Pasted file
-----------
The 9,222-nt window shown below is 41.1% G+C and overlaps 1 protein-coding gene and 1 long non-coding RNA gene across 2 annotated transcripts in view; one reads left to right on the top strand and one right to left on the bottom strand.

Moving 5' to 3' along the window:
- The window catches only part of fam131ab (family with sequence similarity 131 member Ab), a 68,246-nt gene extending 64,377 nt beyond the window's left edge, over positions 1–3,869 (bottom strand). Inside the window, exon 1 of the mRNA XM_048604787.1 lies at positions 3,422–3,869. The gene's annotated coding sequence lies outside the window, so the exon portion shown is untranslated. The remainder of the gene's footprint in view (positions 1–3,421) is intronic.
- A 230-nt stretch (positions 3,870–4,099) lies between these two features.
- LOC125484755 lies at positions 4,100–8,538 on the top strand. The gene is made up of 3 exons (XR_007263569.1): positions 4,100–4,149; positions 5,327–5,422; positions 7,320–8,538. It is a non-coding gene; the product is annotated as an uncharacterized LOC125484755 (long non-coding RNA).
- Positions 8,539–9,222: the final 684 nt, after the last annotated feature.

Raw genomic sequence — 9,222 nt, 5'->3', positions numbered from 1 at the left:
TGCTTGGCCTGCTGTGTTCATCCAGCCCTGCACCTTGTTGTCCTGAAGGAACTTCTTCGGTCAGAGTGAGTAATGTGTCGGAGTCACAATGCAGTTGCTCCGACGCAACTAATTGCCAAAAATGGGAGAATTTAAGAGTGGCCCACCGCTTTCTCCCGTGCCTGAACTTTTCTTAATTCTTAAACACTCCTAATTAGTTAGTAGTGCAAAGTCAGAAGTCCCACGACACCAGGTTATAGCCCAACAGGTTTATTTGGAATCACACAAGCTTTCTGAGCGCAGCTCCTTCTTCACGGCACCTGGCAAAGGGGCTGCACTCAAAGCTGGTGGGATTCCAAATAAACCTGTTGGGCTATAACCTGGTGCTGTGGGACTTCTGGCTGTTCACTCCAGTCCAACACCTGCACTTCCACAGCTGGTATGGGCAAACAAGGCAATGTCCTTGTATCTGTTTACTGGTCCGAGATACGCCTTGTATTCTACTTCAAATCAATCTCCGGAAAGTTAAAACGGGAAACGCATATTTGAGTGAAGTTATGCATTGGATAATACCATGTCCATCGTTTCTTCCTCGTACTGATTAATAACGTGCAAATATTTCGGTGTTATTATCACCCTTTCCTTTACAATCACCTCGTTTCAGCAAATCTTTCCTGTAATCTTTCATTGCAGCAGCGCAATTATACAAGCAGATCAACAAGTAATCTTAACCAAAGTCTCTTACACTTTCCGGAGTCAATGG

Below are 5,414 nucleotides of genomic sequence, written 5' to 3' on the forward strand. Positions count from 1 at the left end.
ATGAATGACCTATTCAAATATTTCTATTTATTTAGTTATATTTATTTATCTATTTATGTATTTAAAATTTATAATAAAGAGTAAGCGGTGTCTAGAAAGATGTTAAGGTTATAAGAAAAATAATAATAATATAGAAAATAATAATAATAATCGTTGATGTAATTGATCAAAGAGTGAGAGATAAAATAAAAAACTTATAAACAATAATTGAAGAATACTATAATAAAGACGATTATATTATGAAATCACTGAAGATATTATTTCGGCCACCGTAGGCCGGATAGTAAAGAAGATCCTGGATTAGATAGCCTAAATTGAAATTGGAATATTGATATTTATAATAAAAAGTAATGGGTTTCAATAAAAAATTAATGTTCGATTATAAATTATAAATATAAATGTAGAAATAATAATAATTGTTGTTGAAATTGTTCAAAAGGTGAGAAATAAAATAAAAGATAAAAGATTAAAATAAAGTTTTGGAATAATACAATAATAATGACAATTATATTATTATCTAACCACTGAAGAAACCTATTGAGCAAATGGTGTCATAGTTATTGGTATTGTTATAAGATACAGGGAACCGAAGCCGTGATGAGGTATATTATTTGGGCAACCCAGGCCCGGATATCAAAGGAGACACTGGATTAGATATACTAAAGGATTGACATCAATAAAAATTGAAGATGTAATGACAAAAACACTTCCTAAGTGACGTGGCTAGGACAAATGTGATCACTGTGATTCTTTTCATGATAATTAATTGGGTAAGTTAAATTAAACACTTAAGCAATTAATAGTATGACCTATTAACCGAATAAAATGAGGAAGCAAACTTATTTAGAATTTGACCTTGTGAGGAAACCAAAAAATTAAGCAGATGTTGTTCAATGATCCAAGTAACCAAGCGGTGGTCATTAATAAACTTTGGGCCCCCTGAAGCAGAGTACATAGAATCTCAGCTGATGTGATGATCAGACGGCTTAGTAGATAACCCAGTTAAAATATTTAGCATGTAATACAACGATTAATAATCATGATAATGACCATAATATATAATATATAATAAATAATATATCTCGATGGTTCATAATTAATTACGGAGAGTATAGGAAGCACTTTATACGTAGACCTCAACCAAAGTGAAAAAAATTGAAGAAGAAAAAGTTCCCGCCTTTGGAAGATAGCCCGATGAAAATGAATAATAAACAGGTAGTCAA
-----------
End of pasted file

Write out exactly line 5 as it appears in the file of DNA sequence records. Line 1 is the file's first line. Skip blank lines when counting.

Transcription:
- LOC125484755 lies at positions 4,100–8,538 on the top strand. The gene is made up of 3 exons (XR_007263569.1): positions 4,100–4,149; positions 5,327–5,422; positions 7,320–8,538. It is a non-coding gene; the product is annotated as an uncharacterized LOC125484755 (long non-coding RNA).